In vivo emergence of high-level resistance during treatment reveals the first identified mechanism of amphotericin B resistance in Candida auris.
OBJECTIVE: Candida auris has emerged as a health-care-associated and multidrug-resistant fungal pathogen of great clinical concern. As many as 50% of C. auris clinical isolates are reported to be resistant to amphotericin B, but no mechanisms contributing to this resistance have been identified. Here we describe a clinical case in which high-level amphotericin B resistance was acquired in vivo during therapy and undertake molecular and genetic studies to identify and characterize the genetic determinant of resistance.
METHODS: Whole-genome sequencing was performed on four C. auris isolates obtained from a single patient case. Cas9-mediated genetic manipulations were then used to generate mutant strains harbouring mutations of interest, and these strains were subsequently subjected to amphotericin B susceptibility testing and comprehensive sterol profiling.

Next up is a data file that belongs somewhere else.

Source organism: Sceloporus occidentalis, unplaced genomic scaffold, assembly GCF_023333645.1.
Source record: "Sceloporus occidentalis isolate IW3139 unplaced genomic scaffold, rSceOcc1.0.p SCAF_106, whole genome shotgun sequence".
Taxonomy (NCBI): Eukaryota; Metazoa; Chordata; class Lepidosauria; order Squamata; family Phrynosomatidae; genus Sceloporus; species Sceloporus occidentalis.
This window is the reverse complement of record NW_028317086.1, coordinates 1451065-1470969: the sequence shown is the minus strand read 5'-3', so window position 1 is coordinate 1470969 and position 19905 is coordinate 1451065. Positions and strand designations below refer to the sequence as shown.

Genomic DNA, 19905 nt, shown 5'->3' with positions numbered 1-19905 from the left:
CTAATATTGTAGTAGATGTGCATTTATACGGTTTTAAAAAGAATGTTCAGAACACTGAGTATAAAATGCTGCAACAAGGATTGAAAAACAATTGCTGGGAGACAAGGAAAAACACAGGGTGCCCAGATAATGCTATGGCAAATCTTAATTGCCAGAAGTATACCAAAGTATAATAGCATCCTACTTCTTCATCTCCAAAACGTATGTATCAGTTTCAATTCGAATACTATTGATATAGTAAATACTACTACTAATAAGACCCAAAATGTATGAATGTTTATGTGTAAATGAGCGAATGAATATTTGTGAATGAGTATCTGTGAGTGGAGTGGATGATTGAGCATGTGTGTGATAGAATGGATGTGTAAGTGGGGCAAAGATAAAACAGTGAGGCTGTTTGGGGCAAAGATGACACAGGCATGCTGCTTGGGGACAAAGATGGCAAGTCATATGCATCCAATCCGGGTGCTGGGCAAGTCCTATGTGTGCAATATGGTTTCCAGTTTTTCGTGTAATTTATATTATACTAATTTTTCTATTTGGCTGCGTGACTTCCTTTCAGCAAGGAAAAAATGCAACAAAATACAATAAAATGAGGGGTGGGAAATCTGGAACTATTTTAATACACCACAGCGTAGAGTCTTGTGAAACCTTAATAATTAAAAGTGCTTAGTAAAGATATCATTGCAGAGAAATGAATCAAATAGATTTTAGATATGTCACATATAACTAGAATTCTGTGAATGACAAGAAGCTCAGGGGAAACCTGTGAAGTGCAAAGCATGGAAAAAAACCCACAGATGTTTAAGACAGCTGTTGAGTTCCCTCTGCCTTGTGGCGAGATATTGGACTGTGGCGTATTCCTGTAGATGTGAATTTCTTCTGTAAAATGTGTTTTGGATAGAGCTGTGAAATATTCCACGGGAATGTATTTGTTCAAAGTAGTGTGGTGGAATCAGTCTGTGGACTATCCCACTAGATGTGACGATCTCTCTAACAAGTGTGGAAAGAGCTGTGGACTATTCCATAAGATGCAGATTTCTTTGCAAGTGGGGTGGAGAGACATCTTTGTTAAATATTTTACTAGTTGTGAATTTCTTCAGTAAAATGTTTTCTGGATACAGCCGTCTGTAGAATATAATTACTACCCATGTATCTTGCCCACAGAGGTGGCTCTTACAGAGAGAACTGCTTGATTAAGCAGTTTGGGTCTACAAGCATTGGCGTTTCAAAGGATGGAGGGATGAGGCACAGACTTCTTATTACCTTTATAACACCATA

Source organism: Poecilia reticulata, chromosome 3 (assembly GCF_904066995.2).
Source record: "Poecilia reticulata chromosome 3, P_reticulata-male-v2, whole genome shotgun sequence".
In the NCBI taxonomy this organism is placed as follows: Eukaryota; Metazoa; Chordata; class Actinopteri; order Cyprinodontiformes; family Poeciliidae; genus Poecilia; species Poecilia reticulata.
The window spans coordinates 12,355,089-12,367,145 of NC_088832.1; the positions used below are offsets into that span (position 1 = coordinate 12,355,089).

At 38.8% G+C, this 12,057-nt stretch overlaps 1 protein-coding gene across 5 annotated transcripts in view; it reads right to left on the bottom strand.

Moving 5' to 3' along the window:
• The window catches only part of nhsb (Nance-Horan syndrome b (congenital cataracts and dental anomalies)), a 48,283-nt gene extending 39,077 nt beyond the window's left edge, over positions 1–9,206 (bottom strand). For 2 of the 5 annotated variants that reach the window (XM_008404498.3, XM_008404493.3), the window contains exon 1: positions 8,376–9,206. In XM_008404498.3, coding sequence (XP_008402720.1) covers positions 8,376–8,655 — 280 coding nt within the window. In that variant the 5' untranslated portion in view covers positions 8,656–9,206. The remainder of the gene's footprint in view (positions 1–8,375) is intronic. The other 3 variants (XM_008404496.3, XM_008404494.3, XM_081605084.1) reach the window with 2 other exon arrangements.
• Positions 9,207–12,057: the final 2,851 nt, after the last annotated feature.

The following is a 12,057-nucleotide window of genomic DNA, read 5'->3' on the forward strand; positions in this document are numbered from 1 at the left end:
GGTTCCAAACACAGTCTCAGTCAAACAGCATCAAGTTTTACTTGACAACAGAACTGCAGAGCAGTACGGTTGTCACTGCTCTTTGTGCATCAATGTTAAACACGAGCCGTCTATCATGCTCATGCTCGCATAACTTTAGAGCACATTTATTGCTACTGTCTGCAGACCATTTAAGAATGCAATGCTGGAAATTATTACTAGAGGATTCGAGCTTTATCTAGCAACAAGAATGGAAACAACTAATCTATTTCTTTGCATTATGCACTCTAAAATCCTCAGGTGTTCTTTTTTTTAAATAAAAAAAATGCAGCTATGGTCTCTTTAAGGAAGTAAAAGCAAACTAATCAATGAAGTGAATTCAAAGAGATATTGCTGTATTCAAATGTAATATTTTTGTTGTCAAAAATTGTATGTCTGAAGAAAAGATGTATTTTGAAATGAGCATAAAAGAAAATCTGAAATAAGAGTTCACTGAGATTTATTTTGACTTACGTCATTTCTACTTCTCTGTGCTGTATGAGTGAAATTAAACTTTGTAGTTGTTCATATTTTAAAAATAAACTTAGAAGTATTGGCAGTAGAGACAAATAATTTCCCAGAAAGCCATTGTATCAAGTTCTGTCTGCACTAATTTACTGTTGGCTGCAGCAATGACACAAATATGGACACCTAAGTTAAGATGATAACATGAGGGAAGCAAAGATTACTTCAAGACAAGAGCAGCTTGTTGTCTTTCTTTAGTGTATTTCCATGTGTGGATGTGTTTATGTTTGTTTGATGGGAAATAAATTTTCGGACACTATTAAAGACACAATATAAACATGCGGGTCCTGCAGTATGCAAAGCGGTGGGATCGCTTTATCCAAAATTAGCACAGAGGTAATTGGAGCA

RESULTS: A novel mutation in the C. auris sterol-methyltransferase gene ERG6 was found to be associated with amphotericin B resistance, and this mutation alone conferred a >32-fold increase in amphotericin B resistance. Comprehensive sterol profiling revealed an abrogation of ergosterol biosynthesis and a corresponding accumulation of cholesta-type sterols in isolates and strains harbouring the clinically derived ERG6 mutation.
CONCLUSIONS: Together these findings definitively demonstrate mutations in C. auris ERG6 as the first identified mechanism of clinical amphotericin B resistance in C. auris and represent a significant step forward in the understanding of antifungal resistance in this emerging public health threat.
|Year of Publication
Clin Microbiol Infect
2021 Dec 13